the anti media: August 25, 2016
On August 19, American troops in Northern Syria nearly lost their lives. A joint team of elite American special operations troops and Kurdish fighters on the ground in Syrian territory were fired upon by a Syrian Su-24 warplane. One would think that given the Obama administration’s previous aspirations of going to war with Bashar al-Assad’s regime in Syria, the mainstream media — in tandem with government officials — would be loving the opportunity to immediately hit back at the Syrian regime.
According to Foreign Policy, U.S. military officials contacted their Russian counterparts also operating in Syria in response to the strikes, who offered their assurances that their planes weren’t operating in the area. “We made clear that Coalition aircraft would defend its troops on the ground if threatened,” said Marine Maj. Adrian Rankine-Galloway, a Pentagon spokesman in an email. “The Syrian Regime would be well advised not to interfere with Coalition forces or its partners,” he added.
Yet this story is hardly making headlines anywhere, and despite these warnings, no immediate action has been taken.
The fact there are at least 300 U.S. commandos on the ground in Syria runs contrary to Obama’s repeated past promises there would be no boots on the ground in Syria. Anyone who has been following the Syrian crisis, however, knows there have been U.S.-NATO troops within Syria with little transparency.
If the corporate media ran with the story that U.S. troops almost lost their lives in Syria, it would open up a whole can of worms they probably could not contain. Stories of sending troops to Syria are supposed to fly under the radar with little media coverage.
How many U.S. troops are in Syrian territory? What is the legal basis for stationing troops in Syrian territory without a U.N. mandate or permission from the Syrian regime?
Most importantly, where are these operations headed?
Now that a top U.S. commander has gone on record to warn Russia and Syria that the U.S. will defend American special operations forces in Northern Syria if they come under fire from the regime again, it should be clear where this conflict is headed.
Together with the warning from Marine Maj. Adrian Rankine-Galloway that if Syrian planes should fly in certain parts of their own country the U.S. will use their “airpower as needed to protect coalition forces and our partnered operations,” this paints a grim picture of the future of the Syrian battlefield. “Partnered operations” includes Kurdish fighters who have recently been targeted by Syrian warplanes.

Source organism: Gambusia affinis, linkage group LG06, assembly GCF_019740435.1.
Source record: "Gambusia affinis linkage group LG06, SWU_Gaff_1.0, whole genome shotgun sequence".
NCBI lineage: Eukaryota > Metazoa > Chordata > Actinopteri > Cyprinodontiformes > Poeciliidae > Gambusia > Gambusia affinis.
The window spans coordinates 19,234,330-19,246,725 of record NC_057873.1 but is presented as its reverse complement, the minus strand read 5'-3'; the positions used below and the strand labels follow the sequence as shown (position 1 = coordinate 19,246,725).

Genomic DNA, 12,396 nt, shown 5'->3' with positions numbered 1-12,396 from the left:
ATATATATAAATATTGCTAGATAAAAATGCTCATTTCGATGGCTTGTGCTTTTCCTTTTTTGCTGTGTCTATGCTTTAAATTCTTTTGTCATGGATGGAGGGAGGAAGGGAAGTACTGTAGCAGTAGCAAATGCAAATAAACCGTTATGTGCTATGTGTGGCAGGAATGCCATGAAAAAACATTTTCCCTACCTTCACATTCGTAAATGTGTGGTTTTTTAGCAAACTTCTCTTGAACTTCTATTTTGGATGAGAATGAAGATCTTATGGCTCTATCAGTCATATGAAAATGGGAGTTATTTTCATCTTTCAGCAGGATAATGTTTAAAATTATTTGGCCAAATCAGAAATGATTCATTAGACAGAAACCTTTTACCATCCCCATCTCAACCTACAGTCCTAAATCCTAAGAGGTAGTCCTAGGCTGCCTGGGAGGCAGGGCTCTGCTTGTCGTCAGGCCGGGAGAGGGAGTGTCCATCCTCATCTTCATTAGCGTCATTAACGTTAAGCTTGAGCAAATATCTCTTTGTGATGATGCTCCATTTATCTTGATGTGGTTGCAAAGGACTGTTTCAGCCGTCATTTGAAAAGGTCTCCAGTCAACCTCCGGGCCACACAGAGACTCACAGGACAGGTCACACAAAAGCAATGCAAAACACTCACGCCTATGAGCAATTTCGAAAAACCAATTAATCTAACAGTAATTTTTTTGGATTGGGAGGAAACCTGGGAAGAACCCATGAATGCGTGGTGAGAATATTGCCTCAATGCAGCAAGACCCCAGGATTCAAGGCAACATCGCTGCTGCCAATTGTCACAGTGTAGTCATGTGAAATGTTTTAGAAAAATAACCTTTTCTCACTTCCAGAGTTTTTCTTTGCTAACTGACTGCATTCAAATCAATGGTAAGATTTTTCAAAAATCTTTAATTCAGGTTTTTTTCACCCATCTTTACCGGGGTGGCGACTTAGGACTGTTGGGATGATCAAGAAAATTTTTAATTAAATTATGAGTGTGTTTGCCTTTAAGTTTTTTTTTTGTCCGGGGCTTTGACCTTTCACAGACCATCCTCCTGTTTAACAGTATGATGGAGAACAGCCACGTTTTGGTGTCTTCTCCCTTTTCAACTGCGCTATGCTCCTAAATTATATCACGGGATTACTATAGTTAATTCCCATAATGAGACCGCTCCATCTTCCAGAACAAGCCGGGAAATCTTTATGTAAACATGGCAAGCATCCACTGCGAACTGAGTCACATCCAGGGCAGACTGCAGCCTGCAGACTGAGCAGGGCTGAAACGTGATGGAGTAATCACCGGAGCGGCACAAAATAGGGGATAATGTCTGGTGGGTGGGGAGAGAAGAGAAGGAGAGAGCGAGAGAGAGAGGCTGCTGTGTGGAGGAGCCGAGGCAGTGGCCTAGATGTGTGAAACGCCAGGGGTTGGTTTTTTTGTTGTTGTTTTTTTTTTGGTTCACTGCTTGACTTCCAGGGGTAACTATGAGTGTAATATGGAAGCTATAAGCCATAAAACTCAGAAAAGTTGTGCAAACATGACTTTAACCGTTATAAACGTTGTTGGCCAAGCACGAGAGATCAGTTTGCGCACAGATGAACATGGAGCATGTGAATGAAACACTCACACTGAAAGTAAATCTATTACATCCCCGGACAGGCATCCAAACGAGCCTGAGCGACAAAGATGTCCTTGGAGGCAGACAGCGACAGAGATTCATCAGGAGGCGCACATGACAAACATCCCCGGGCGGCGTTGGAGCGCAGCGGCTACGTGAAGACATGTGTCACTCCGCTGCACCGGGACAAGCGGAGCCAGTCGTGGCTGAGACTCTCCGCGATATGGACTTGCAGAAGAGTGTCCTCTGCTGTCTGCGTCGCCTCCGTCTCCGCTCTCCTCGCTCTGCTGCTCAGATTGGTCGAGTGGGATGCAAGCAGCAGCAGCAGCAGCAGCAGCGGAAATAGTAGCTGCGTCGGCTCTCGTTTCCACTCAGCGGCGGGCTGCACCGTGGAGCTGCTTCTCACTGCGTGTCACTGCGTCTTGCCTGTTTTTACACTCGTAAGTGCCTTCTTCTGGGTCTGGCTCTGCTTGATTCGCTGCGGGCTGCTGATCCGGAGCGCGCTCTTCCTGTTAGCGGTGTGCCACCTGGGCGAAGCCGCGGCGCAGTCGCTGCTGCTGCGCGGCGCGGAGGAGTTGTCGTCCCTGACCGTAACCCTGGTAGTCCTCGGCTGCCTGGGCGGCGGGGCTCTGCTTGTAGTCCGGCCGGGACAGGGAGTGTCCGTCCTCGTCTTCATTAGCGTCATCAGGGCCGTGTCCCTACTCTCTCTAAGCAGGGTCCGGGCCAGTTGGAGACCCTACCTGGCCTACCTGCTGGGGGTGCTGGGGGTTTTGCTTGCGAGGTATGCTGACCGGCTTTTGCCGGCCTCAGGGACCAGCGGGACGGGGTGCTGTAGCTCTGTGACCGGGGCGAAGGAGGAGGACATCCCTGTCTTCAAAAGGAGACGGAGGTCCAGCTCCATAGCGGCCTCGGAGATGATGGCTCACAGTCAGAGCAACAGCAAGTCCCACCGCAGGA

Most frightening, however, as it transpires, is that U.S. troops are also working in tandem with Turkish troops now fighting inside Syrian territory.Turkish tanks and warplanes are also accompanying the Turkish troops. If Syrian warplanes feel compelled to target an invading ground force such as the Turks, they officially risk being shot down by coalition aircraft.
It is the wartime equivalent of breaking into somebody’s home and sitting in their kitchen while at the same time warning the owner to stay clear of the kitchen or risk being shot by the perpetrator.
The U.S. has finally found their loophole to turn their missiles on Assad. Of course, this announcement should be no surprise to anyone who has been following the Syrian conflict. This was the goal of U.S. operations within Syria the whole time, given that the U.S. has been looking to unseat Assad from Damascus for years.
The fact this comes at a time when Russian, Chinese and Iranian involvement in Syria is growing and as a fierce battle over the strategic city of Aleppo is occurring is no accident.
Syria is becoming the battleground for the third world war. The American people were told this would be a war against ISIS but have been pushed into an expanded war against the Syrian government without their tacit consent, without the approval of the U.N., and without the approval of Congress.
The Obama administration has duped the U.S. that a war that could be the world’s last.
(Originally published at the anti media – cc)